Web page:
By Nirmal Jain
In the past few years, NBFCs have filled the void created by PSU banks, which have been crippled for capital. These so-called shadow bankers bring new borrowers into the ambit of formal finance by developing unique underwriting standards and inculcating financial discipline. Although NBFCs do not have access to RBI as lenders of last resort or for liquidity; they are much lesser leveraged than banks.
Banks require lesser capital adequacy and have lesser risk weightage for most assets. NBFCs had debt-equity ratio of 5.4 times at the end of March 2018 and banks had twice that much. In last 20 years, many banks had to be rescued by forced merger into larger banks, whereas no large NBFC has faced solvency risk yet.
NBFCs have demonstrated superior asset quality with gross NPL ratio of 4.3 per cent at end March 2018. As NBFCs grow in size, market capitalisation and reach faster than most other sectors, they deserve a larger share of bank credit as well.
For the economy, credit delivery through NBFCs is superior for two levels of capital cushion, lower cost of last mile delivery and specialised underwriting and collection skills.
NBFCs now account for more than one-third of incremental credit. This is not a small sector and plays a vital role in economys growth and this sector is here to stay.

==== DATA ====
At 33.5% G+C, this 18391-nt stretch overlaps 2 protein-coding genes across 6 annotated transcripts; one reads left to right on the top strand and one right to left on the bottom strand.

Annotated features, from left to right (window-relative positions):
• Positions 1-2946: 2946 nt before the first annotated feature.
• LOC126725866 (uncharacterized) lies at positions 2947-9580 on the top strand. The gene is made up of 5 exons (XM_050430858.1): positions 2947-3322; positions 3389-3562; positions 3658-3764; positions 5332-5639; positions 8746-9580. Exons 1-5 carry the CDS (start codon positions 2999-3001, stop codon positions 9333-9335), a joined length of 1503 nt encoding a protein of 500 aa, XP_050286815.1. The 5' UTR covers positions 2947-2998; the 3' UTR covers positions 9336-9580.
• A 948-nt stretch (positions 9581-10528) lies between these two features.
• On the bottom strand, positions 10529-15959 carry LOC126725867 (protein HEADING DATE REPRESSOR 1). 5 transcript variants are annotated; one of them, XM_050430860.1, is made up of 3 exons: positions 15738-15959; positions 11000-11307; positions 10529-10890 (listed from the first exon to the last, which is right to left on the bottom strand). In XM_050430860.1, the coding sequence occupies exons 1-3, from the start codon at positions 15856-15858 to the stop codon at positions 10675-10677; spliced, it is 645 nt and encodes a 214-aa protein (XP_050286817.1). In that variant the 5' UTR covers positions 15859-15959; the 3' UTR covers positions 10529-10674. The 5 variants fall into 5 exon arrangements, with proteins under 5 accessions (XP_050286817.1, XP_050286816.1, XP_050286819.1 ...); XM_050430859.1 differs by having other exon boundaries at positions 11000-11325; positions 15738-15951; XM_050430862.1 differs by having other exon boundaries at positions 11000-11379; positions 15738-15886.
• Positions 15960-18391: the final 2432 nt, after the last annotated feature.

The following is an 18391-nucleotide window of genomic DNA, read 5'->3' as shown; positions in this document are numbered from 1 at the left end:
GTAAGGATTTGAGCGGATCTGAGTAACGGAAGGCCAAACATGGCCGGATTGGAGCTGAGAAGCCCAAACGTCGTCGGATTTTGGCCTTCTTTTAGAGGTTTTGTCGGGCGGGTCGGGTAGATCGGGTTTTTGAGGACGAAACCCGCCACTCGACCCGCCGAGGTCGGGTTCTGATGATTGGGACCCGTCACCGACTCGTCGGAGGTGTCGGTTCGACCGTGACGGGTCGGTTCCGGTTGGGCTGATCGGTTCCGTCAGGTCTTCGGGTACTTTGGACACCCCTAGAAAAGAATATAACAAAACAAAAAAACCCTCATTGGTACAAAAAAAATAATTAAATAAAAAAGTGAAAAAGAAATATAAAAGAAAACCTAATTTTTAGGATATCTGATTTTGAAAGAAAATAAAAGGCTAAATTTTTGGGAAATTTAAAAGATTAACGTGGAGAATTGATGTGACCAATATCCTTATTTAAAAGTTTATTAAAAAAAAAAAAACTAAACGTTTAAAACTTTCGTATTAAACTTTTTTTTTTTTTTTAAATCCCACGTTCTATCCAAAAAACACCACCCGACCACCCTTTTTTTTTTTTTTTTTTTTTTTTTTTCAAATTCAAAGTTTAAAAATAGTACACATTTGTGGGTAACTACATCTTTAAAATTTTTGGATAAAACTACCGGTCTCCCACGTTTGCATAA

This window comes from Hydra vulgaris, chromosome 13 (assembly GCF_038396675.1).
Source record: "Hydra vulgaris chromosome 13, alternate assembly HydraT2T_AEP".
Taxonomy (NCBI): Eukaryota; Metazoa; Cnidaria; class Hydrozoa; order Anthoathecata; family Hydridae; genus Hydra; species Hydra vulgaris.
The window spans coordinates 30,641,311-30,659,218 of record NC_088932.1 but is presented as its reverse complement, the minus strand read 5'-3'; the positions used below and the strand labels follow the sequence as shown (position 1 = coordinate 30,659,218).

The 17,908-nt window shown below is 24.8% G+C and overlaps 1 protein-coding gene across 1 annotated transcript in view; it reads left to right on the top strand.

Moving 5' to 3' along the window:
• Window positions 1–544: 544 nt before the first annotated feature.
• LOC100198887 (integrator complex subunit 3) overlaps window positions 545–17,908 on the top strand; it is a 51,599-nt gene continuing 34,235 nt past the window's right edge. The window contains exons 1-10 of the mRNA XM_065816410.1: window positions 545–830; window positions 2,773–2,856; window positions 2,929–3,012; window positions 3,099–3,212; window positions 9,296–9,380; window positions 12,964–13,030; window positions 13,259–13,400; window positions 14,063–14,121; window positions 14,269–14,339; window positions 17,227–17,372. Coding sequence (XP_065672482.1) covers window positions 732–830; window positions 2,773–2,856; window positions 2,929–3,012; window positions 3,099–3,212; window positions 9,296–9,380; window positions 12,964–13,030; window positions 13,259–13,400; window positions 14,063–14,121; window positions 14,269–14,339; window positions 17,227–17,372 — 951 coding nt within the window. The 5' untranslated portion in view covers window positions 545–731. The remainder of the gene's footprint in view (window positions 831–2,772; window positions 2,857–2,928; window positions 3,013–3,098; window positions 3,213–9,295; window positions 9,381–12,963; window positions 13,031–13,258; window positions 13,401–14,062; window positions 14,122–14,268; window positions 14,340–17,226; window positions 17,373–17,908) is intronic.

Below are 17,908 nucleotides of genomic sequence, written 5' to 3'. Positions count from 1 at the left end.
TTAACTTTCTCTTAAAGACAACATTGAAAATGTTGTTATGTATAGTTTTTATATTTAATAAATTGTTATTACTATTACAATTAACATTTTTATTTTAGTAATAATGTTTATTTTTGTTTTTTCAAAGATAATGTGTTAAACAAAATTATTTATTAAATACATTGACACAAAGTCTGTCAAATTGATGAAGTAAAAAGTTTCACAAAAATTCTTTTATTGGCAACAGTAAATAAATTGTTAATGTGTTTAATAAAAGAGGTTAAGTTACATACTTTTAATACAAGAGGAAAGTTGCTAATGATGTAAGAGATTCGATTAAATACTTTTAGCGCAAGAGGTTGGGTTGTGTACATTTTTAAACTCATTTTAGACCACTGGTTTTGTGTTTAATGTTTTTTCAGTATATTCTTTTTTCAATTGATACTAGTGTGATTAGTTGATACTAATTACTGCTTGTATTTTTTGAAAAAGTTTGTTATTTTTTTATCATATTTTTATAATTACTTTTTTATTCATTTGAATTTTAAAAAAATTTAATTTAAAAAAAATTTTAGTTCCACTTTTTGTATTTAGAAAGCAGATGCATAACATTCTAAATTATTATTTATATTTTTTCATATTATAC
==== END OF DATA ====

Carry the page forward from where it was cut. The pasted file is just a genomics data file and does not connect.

But the latest regulatory crisis has been a wake-up call. People who have been trying to work on the edge in terms of liquidity or in terms of managing their cost of funds have got a wakeup call and hopefully some balance will be achieved. As the dust settles, we will see the men getting separated from boys and the good players becoming stronger and playing a more meaningful role.
The liquidity situation has improved significantly since the last fortnight of September, immediately following the IL&FS default. Availability of funds has improved, and the rate of interest has dropped. The scare of default by some NBFCs or HFCs (housing finance companies) has now passed.
It seems, the industry has been able to tide over the short-term liquidity crunch.
Regardless of recent panic and meltdown in the market values of NBFCs, they are here to stay and will play an important role in the economic growth and financial inclusion. In fact, as the economy becomes larger and grows faster, the need for credit will rise disproportionately. We need both banks and NBFCs to rise to the occasion and provide the economy with its lifeblood, i.e., credit.
(Nirmal Jain is Founder & Chairman of IIFL Group. Views are his own)